Sunday, 15 May 2016

Rat-tailed Maggot

Image: Biopix: N Sloth
Goodness me! Whatever next? Louse-headed mouse? Flea-legged parking inspector? Cockroach-winged PR guru?

If they keep on swapping body parts like this I dread to think what kind of Vermin King we might end up with.

Image: Biopix: JC Schou
Rat-tailed Maggots are an assortment of aquatic maggots who have what looks like a long, sometimes extremely long, rat's tail. Some of these maggots might be about 2 cm (0.8 in) long and have a tail that can reach 15 cm (6 in) in length when fully extended!

The tail is really more of a snorkel. It reaches right up to the water's surface so the maggot can breathe through it. That way they can spend all day underwater feasting on bacteria, other micro-organisms or assorted forms of rotting filth.

Since Rat-tailed Maggots breathe air, they have no use for gills, which in turn means they're not particularly reliant on water quality. Thus, there's many a Rat-tailed Maggot that lives in the squalor of cesspits, pools of sewage, watery manure or carcasses.

Video: drofnats1962

It sounds nasty, but... No, it IS nasty, but these are all places rich in bacteria and assorted forms of rotting filth. It's ideal for a young maggot on the make. They need only tolerate the atrocious conditions and in return they get lots of food, lots of space, little competition and few predators.

Other Rat-tailed Maggots have at least some standards, but they still live in stagnant, oxygen deprived environments like the pools of water in tree hollows or blocked gutters.

Video: Manksview

Also, if you're not careful, they have been known to find their way into living human beings. They survive the gastric juices just as they survive many other inhospitable habitats, and then they sort of eat whatever human flesh might be at hand.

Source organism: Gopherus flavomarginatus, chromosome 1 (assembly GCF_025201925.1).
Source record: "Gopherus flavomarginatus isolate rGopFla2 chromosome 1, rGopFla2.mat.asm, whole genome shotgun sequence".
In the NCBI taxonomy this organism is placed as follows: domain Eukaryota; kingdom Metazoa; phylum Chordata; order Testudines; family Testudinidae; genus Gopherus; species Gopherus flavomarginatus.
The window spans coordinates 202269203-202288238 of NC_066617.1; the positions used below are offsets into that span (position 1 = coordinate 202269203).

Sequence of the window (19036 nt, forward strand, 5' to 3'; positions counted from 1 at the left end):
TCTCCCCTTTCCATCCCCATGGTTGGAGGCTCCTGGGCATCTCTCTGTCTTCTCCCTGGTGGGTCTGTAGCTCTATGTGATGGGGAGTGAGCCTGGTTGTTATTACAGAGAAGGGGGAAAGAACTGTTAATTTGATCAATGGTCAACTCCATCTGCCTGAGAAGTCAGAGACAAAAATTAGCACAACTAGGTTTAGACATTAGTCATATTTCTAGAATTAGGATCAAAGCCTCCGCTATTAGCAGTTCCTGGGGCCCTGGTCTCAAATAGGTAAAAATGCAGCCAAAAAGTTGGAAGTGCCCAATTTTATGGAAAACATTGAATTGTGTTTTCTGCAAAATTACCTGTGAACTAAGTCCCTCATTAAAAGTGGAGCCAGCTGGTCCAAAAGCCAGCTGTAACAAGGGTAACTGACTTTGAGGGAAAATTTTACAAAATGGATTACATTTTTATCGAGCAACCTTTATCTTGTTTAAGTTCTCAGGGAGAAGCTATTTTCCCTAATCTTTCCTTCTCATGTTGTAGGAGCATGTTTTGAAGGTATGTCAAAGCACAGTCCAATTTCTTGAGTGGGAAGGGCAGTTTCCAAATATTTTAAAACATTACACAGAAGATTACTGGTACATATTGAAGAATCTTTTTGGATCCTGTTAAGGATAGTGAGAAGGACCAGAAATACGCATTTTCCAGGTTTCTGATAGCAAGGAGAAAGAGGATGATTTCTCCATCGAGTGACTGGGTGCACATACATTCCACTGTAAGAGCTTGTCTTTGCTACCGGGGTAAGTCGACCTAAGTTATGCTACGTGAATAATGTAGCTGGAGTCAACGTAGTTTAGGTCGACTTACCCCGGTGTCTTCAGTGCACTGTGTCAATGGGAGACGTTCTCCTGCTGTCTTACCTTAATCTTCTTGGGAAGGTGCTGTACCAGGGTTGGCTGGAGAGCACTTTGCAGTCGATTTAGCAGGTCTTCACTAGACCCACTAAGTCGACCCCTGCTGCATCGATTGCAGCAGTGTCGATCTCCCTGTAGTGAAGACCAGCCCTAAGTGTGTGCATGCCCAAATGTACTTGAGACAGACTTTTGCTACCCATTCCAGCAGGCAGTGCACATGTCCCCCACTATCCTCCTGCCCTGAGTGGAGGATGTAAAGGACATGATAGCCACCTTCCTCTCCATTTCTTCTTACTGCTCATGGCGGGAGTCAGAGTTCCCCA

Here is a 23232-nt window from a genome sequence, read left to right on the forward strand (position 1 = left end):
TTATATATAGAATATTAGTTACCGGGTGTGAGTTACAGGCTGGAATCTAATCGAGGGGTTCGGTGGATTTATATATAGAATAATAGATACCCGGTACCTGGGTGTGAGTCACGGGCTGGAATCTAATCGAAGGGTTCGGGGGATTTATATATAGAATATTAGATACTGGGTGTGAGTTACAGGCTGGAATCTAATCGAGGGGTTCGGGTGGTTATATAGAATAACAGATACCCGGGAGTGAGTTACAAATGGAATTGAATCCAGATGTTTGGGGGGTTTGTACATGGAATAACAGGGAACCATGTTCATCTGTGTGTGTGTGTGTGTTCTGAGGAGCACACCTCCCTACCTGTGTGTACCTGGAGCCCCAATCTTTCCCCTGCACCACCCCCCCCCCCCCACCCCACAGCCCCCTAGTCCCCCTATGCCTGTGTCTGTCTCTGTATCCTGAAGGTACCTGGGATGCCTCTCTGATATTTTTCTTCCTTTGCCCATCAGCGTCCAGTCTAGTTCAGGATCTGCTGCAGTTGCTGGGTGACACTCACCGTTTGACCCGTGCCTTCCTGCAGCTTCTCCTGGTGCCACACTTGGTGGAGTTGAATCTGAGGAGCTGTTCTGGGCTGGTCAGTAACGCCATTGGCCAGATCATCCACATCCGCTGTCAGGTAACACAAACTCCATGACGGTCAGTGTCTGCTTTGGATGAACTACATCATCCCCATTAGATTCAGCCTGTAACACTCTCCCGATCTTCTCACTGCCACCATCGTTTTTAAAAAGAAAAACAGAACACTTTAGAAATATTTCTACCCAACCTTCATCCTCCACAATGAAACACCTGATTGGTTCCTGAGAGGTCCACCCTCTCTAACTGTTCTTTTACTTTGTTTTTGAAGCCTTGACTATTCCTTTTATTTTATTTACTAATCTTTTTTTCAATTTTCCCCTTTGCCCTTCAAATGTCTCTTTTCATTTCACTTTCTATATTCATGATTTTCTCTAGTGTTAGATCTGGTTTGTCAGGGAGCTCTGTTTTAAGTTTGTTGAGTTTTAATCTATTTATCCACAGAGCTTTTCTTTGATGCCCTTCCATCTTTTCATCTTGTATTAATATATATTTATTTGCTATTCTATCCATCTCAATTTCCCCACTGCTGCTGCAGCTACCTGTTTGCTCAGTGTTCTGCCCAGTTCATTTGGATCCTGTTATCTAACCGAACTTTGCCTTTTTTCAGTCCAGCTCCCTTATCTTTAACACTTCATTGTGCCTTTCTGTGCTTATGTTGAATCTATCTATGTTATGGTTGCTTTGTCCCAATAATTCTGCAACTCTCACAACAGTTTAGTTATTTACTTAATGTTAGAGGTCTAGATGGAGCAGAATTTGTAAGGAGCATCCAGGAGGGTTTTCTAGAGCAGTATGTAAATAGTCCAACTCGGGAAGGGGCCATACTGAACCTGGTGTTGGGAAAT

It's not difficult to deal with them with a bit of medication and apparently it's all a big misunderstanding on the maggot's part. I guess sewage systems and digestive systems bare certain similarities. Still, I do hope they don't make a habit of it.

Eventually a Rat-tailed Maggot must turn away from their unclean ways and prepare to pupate. They emerge from their foul waters and crawl away to find a dry, secluded spot.

Image: UF/IFAS
Rat-tailed pupa
The maggot dries up and pupates. It keeps the rat-tail so it looks like a tiny mouse. You know how mice look kind of cute? Yeah, well this is a tiny mouse with all its cute-making properties surgically removed.

Eventually the pupa splits open and an adult comes out. And what is the adult, you ask?

Image: Gilles Gonthier
Sericomyia militaris
It's a hoverfly! Rat-tailed Maggots are the larvae of numerous hoverfly species, all found within the groups Eristalini and Sericomyiini. A lot of them are large, bee or wasp mimics...

Though there are some smaller ones like the species of the genus Chrysogaster.

Image: fir0002
Dronefly (Eristalis tenax)
The most commonly encountered adult is the Drone Fly. As you watch these honeybee lookalikes going about their day, feeding on nectar, pollinating flowers, taking their place in the world and giving back to society like some kind of... parking inspector (not a PR guru, though), you'd be hard-pressed to imagine their former life in some squalid gutter.

It's like Oscar Wilde almost said, "we're all crawling in sewage, but some of us are breathing through a rat-tail."


Esther said...

It's kind of adorable and skin-crawling creepy all at the same time.

Joseph Jameson-Gould said...

So true! I think tails and a lack of eyes can kind of go either way

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